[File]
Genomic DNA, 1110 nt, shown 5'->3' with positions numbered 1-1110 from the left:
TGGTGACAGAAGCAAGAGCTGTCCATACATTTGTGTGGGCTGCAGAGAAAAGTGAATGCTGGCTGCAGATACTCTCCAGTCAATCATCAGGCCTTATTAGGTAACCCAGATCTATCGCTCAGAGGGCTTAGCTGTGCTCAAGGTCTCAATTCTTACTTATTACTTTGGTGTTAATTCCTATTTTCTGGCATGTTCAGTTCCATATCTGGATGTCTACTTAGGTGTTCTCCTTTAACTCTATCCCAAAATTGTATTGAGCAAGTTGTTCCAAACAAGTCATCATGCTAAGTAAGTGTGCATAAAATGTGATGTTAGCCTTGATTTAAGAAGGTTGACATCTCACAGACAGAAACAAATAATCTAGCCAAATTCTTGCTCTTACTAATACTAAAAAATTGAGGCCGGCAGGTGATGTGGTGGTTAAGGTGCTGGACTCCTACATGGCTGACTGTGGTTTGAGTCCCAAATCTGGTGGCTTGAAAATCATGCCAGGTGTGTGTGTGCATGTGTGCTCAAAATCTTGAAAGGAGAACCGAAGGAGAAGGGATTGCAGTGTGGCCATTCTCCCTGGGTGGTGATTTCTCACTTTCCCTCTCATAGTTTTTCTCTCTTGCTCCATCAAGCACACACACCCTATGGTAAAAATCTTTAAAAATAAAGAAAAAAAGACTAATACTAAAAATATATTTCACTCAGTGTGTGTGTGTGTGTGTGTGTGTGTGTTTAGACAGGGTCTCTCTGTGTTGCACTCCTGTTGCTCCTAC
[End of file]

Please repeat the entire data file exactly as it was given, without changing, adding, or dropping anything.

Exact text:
Genomic DNA, 1110 nt, shown 5'->3' with positions numbered 1-1110 from the left:
TGGTGACAGAAGCAAGAGCTGTCCATACATTTGTGTGGGCTGCAGAGAAAAGTGAATGCTGGCTGCAGATACTCTCCAGTCAATCATCAGGCCTTATTAGGTAACCCAGATCTATCGCTCAGAGGGCTTAGCTGTGCTCAAGGTCTCAATTCTTACTTATTACTTTGGTGTTAATTCCTATTTTCTGGCATGTTCAGTTCCATATCTGGATGTCTACTTAGGTGTTCTCCTTTAACTCTATCCCAAAATTGTATTGAGCAAGTTGTTCCAAACAAGTCATCATGCTAAGTAAGTGTGCATAAAATGTGATGTTAGCCTTGATTTAAGAAGGTTGACATCTCACAGACAGAAACAAATAATCTAGCCAAATTCTTGCTCTTACTAATACTAAAAAATTGAGGCCGGCAGGTGATGTGGTGGTTAAGGTGCTGGACTCCTACATGGCTGACTGTGGTTTGAGTCCCAAATCTGGTGGCTTGAAAATCATGCCAGGTGTGTGTGTGCATGTGTGCTCAAAATCTTGAAAGGAGAACCGAAGGAGAAGGGATTGCAGTGTGGCCATTCTCCCTGGGTGGTGATTTCTCACTTTCCCTCTCATAGTTTTTCTCTCTTGCTCCATCAAGCACACACACCCTATGGTAAAAATCTTTAAAAATAAAGAAAAAAAGACTAATACTAAAAATATATTTCACTCAGTGTGTGTGTGTGTGTGTGTGTGTGTGTTTAGACAGGGTCTCTCTGTGTTGCACTCCTGTTGCTCCTAC